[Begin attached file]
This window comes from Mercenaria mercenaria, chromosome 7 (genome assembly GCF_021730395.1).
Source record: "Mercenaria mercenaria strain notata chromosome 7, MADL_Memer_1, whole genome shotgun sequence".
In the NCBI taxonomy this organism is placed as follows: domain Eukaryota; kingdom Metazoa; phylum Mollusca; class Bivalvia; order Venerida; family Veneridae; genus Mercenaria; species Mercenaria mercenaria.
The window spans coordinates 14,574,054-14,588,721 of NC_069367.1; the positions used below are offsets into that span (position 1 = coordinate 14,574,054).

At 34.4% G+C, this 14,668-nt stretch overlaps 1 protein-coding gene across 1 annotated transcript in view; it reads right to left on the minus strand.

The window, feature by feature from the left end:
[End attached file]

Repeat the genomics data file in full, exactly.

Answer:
This window comes from Mercenaria mercenaria, chromosome 7 (genome assembly GCF_021730395.1).
Source record: "Mercenaria mercenaria strain notata chromosome 7, MADL_Memer_1, whole genome shotgun sequence".
In the NCBI taxonomy this organism is placed as follows: domain Eukaryota; kingdom Metazoa; phylum Mollusca; class Bivalvia; order Venerida; family Veneridae; genus Mercenaria; species Mercenaria mercenaria.
The window spans coordinates 14,574,054-14,588,721 of NC_069367.1; the positions used below are offsets into that span (position 1 = coordinate 14,574,054).

At 34.4% G+C, this 14,668-nt stretch overlaps 1 protein-coding gene across 1 annotated transcript in view; it reads right to left on the minus strand.

The window, feature by feature from the left end: